**Second, if the economy does eventually fall into recession, and unemployment rises to 6%, 7% or more, critics will line up to pin the blame on the RBA. The critics' strongest point will be that the RBA delivered the most-aggressive phase of its six-year tightening cycle after the global credit crunch began last August.
**That is, over the year to July this year, the RBA oversaw increases in key lending rates of 1.5-2pp, the largest increases in rates, and to their highest levels, in over a decade, despite growing stresses in global financial markets. The Board's minutes suggest that at least one member still was talking about the need for tighter policy as recently as May.
**With financial turmoil having intensified savagely in recent months, the outlook for local and global growth has deteriorated much more sharply than the RBA - and other central banks - had expected. When things turned nasty, the RBA was "caught with its rates up".
**RBA policymakers now will do what they can to avoid excessive rises in unemployment. That means managing key lending rates lower, with some urgency. And not worrying too much about the recent weakness of the A$, which may or may not be sustained; if it is, recession will be easier to avoid.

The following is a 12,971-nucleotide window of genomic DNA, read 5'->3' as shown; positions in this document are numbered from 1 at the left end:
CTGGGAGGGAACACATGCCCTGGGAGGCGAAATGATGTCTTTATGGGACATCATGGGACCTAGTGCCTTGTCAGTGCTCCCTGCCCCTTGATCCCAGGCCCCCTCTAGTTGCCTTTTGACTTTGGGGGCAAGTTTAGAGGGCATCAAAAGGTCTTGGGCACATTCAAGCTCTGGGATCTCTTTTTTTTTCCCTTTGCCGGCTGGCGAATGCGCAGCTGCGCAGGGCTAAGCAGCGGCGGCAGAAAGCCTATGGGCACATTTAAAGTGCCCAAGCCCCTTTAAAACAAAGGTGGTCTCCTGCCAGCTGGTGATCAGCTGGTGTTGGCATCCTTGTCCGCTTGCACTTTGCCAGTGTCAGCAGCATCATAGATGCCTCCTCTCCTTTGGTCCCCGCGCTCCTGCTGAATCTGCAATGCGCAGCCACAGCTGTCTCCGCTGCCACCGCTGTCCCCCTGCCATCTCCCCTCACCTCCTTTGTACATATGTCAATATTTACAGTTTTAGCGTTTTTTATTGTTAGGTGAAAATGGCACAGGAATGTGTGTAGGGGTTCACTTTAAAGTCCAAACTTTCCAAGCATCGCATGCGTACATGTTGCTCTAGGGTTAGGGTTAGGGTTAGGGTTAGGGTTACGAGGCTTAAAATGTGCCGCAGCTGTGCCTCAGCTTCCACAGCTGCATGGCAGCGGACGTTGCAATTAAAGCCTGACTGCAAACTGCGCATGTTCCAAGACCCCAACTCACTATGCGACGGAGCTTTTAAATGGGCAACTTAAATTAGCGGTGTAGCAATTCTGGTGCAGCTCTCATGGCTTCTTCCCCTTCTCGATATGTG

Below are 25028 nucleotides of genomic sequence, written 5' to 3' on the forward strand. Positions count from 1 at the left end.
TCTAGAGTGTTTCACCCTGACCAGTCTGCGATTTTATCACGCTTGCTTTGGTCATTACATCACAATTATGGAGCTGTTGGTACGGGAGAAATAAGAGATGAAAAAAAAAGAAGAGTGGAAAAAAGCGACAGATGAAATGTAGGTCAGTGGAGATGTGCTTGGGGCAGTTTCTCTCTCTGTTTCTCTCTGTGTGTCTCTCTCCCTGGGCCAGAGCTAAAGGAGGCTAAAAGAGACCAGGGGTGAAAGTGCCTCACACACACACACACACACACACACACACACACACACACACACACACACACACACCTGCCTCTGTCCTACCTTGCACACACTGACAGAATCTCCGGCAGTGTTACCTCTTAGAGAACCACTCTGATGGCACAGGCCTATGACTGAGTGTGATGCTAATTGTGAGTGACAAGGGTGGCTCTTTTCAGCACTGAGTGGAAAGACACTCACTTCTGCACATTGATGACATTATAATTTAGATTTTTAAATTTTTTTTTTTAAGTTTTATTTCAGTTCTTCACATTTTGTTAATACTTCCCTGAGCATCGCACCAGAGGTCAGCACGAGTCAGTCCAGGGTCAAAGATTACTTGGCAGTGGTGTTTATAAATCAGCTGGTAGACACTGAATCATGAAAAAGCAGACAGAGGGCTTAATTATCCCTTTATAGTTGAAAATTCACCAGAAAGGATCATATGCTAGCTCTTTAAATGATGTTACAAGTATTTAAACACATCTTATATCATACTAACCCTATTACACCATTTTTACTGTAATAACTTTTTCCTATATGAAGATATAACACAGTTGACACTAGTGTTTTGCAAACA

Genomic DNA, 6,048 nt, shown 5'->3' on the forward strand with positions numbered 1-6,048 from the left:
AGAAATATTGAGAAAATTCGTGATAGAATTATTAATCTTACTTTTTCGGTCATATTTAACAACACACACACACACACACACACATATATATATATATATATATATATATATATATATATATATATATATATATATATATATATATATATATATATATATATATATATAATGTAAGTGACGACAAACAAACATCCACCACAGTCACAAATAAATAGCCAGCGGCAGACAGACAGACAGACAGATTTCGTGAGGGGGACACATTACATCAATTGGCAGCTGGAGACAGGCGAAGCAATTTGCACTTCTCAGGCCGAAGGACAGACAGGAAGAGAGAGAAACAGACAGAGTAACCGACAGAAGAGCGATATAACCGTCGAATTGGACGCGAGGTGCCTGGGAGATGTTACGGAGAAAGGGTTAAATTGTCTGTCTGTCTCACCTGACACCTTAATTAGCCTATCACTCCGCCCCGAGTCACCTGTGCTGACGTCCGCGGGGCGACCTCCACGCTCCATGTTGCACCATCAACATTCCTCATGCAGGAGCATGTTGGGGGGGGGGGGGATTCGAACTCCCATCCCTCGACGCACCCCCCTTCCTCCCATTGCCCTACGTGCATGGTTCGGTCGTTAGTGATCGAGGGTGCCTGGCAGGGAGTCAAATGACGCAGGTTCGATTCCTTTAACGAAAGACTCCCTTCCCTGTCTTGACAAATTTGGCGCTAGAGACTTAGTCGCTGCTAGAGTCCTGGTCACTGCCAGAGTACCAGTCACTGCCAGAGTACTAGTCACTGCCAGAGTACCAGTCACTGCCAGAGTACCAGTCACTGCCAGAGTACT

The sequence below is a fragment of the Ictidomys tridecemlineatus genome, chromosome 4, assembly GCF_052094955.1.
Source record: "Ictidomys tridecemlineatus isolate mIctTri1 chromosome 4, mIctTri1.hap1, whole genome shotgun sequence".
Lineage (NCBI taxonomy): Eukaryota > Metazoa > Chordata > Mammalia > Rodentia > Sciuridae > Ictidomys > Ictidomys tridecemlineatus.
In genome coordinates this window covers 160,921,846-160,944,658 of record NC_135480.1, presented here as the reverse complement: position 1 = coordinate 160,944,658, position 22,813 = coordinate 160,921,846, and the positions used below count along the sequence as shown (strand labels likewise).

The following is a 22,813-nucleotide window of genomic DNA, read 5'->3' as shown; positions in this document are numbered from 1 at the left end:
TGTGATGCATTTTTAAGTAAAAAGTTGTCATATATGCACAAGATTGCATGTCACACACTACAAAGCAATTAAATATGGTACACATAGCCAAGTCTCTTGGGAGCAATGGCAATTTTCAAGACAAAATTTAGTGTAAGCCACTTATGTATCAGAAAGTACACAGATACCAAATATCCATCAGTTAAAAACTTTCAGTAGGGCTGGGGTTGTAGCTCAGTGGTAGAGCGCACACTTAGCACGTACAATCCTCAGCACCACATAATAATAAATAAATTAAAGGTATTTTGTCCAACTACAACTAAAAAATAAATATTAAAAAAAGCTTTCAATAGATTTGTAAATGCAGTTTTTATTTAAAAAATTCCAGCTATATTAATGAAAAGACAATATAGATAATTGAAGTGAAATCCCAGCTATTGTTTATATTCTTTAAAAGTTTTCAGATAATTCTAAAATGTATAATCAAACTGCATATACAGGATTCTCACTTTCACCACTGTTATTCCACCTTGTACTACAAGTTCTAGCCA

**The RBA's response to its growing chorus of critics might be to concede that it doesn't have perfect foresight: it did what it thought was right, given the facts at the time and its objective of keeping inflation low (while minimising unemployment).
**Indeed, it might even get on the front foot and highlight the fact that - to this point at least - unemployment - at 4.1% - still is lower than core inflation - at 4.3% ("trimmed mean" CPI) - which, in turn, remains way above the 2-3% target. That is, the latest hard data on inflation and unemployment emphasise the basis for the RBA's earlier policy tightening cycle. (Is unemployment lower than core inflation anywhere else in the world?)
**In any case, to the extent that the RBA now believes recession is an increasingly serious risk, it will lower rates with some urgency, to limit any tendency towards excessive unemployment.